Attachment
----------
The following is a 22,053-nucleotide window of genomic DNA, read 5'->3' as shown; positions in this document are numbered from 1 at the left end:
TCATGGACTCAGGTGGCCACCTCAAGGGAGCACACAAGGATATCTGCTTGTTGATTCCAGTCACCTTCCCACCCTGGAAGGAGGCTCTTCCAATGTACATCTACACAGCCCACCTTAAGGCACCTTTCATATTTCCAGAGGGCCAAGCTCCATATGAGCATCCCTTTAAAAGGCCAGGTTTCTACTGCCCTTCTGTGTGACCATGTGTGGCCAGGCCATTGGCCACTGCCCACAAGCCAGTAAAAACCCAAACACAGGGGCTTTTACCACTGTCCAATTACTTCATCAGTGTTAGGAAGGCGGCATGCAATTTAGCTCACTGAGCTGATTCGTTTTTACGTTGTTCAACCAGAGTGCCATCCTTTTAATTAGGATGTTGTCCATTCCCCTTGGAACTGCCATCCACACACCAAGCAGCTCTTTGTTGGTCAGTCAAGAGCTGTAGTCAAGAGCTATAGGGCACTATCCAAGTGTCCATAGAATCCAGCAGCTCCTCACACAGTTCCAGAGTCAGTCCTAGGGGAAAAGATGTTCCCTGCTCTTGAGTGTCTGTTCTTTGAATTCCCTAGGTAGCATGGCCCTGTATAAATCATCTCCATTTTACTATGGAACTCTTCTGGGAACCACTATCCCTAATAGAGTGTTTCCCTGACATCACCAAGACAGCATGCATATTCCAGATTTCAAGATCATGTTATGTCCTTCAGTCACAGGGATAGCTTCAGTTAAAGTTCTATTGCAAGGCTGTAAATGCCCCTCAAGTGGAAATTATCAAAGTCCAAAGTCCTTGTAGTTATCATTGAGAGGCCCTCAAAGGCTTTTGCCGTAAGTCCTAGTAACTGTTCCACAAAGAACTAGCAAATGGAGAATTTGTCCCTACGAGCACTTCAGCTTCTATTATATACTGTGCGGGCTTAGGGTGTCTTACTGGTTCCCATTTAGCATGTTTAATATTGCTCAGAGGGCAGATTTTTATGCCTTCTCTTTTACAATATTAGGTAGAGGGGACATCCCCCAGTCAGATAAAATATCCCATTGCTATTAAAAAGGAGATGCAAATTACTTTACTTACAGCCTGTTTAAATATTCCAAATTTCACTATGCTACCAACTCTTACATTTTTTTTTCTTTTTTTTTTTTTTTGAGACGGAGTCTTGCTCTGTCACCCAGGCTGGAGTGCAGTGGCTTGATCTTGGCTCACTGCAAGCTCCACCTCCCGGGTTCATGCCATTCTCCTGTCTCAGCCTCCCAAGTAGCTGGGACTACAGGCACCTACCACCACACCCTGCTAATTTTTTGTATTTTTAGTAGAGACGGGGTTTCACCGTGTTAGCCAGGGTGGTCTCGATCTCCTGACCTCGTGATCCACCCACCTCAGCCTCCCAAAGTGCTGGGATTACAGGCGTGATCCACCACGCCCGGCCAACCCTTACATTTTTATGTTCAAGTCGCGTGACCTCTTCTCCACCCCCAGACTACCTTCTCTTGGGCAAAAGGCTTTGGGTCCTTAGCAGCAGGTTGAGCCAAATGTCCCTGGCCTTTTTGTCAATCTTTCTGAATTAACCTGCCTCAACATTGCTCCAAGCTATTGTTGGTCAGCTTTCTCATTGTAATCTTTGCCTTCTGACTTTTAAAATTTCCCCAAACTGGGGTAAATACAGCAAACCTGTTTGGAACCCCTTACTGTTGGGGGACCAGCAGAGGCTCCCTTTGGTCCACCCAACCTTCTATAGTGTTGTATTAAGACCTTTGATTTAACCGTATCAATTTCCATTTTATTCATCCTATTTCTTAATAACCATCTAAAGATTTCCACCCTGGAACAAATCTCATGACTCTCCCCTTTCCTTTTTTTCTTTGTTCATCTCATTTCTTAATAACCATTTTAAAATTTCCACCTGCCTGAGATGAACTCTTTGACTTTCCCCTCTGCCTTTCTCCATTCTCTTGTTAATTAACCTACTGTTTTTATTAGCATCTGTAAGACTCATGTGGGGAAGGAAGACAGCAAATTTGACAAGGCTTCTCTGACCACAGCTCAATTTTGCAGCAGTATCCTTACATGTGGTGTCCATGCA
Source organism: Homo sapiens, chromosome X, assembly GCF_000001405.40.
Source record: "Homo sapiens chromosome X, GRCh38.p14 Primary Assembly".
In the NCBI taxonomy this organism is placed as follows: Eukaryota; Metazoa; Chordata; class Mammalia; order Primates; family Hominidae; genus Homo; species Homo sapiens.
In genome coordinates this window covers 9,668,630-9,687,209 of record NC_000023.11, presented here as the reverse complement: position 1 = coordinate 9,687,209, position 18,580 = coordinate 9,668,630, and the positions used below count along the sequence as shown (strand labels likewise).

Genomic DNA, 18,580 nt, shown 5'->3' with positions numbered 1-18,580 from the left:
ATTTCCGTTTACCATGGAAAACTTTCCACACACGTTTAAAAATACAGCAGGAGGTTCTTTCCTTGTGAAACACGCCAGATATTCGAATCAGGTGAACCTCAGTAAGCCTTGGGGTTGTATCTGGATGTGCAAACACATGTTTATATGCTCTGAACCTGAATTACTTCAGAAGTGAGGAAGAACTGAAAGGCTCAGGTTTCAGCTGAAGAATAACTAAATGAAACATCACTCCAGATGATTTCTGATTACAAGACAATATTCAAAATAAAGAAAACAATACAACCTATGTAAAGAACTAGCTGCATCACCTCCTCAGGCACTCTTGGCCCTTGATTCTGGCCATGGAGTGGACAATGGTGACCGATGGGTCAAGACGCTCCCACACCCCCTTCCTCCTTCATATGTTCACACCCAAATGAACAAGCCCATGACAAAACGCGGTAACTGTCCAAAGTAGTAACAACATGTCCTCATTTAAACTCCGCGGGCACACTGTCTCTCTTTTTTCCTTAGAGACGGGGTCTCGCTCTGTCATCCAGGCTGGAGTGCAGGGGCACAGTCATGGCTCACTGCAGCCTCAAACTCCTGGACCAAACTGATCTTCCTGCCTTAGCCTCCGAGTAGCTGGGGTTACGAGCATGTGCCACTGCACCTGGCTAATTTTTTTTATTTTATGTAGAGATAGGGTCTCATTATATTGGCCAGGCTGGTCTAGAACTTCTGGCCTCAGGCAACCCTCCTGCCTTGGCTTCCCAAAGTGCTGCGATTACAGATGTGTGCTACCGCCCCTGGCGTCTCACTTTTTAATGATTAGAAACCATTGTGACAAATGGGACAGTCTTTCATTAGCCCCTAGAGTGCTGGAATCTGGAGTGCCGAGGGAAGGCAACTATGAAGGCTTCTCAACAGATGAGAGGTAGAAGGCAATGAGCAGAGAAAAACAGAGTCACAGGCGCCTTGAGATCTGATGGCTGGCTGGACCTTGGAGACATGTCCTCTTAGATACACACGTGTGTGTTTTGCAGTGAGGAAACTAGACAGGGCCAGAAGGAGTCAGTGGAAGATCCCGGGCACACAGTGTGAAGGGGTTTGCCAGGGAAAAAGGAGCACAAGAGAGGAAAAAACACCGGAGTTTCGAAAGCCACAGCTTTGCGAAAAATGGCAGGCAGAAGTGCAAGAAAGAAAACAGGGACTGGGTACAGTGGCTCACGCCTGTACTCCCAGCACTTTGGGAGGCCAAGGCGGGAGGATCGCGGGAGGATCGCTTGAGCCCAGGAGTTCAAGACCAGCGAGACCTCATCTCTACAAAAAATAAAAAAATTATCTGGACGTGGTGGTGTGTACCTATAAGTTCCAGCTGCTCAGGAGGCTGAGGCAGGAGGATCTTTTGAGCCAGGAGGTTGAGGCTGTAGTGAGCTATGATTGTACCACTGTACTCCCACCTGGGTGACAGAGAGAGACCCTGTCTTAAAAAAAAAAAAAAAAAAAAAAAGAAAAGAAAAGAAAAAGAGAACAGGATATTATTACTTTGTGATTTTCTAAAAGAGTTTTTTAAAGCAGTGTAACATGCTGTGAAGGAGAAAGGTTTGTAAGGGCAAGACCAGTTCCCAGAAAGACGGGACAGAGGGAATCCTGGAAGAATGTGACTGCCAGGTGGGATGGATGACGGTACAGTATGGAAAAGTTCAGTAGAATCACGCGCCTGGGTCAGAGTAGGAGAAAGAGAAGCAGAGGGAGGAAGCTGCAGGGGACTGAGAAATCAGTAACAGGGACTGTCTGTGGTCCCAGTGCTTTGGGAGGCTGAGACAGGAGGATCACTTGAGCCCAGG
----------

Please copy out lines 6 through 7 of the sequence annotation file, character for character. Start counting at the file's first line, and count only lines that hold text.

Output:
In genome coordinates this window covers 9,668,630-9,687,209 of record NC_000023.11, presented here as the reverse complement: position 1 = coordinate 9,687,209, position 18,580 = coordinate 9,668,630, and the positions used below count along the sequence as shown (strand labels likewise).

Genomic DNA, 18,580 nt, shown 5'->3' with positions numbered 1-18,580 from the left: